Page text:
It’s a Monday. I’ve been at work, I’m walking home through the snow and whatever creative spark I ever have when it comes to cooking is pretty much extinguished by this point. I cooked proper stuff at the weekend, leave me alone.
Sausages though. The plate comes together in my mind. I mean it’d be fine if it was just sausages, obviously, because they are Man’s Greatest Invention, but I think I’ve got some oven chips in too. If not I’ve definitely got potato waffles, because they were doing them for a quid in Tesco when I was there on Sunday and you’d be mad to pass that up. And eggs. Christ, eggs. My pace quickens. Then it slows again because I eat a lot of sausages and can’t keep up.
This is the sort of meal I’d eat in the eighties, in ripped jeans, while listening to Now 14 and sinking the Belgrano. It was designed to keep me alive, nothing more. Tonight it’s not going to constitute any sort of flavour explosion, but the taste will be bolstered by two of the eighteen sausages I bought last year at a butcher’s on West Smithfield, which are excellent.
You can, of course, cook sausages from frozen, and anyone who tells you otherwise should be no-platformed. It must be done slowly, but then sausages should be cooked slowly in any case, in a pan on the lowest heat setting, given a chance to brown gently. Like it says in the Bible: if you don’t have time to cook a sausage slowly, don’t cook it at all.
I spray a small pan with some Flora 1cal, because I don’t want them to burn but the last thing they’ll need is any more oil, and put the two frozen sausages on at the lowest heat. It’ll take them half an hour or so with a bit of turning, propping one up against the other so it doesn’t roll over onto a side already browned. I do have oven chips but the waffles idea is fixed in my head now, like some crazy potato lattice dream, and three are hurtling unstoppably towards the oven.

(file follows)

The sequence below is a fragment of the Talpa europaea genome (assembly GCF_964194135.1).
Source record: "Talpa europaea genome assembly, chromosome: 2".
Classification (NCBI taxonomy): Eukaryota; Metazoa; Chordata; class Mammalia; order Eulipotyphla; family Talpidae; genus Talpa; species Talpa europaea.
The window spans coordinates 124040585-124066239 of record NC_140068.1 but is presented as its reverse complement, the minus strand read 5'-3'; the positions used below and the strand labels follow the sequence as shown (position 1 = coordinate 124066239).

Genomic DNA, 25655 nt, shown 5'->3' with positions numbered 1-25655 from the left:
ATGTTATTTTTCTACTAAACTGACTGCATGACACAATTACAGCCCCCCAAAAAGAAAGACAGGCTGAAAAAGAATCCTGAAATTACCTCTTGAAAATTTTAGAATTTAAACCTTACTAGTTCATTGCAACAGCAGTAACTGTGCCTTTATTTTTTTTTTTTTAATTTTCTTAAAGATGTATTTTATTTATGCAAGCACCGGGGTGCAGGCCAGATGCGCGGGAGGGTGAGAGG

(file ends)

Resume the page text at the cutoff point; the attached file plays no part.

God, this is easy. I do love cooking but the pleasure in getting home and quickly having something simple ready (by which I mean really simple, not Guardian midweek recipe make-your-own-pesto-it-only-takes-ten-minutes simple) is hard to beat. I get a pan of boiling water on and dump in the rest of the bag of frozen peas I’ve got. I’ll poach the eggs in the same water, I decide, because it doesn’t make much difference.
Poaching eggs without a poacher pan is a skill I mastered late last year, after which I pretty much put poached eggs on top of everything for a week, I was that pleased with myself. You don’t crack it straight into the water, where it would just spread its little white tendrils all around the pan like a shit ghost, leaving a little yolk football floating around homeless, as if on a railway siding beyond a school fence. You crack it into a ramekin first so it has a chance to cohere and take its shape, then tip it in right at the water’s surface. The water doesn’t need to be boiling too hard, and after two minutes or so, as long as the white’s all set then so are you. Everything ends up haphazardly on the plate, the peas plugging some of the waffles’ little holes.
I am preoccupied when eating by a few things, which is why, as anyone I have eaten with will tell you, I do it so fucking slowly. One of them is making sure the last forkful is a good one, maybe because a bad last mouthful would spoil the memory. As a child I would achieve this by eating everything in order (like, all the peas, then the waffles and eggs, then the sausages, to end with the best item). These days I want bits of everything on every fork if possible, so it’s a question of subtraction by equal measures as I go: when one of the two sausages is gone, so does one egg and around one and a half waffles need to be. The peas are a wildcard and can take care of themselves.
This means I will have reduced the meal by about half, and don’t need to compensate by eating more or less of any one thing in the second half to get down to the ideal final forkful, in this case a piece of sausage, pierced with a bit of waffle and egg. Admittedly this sounds insane now I’ve written it down.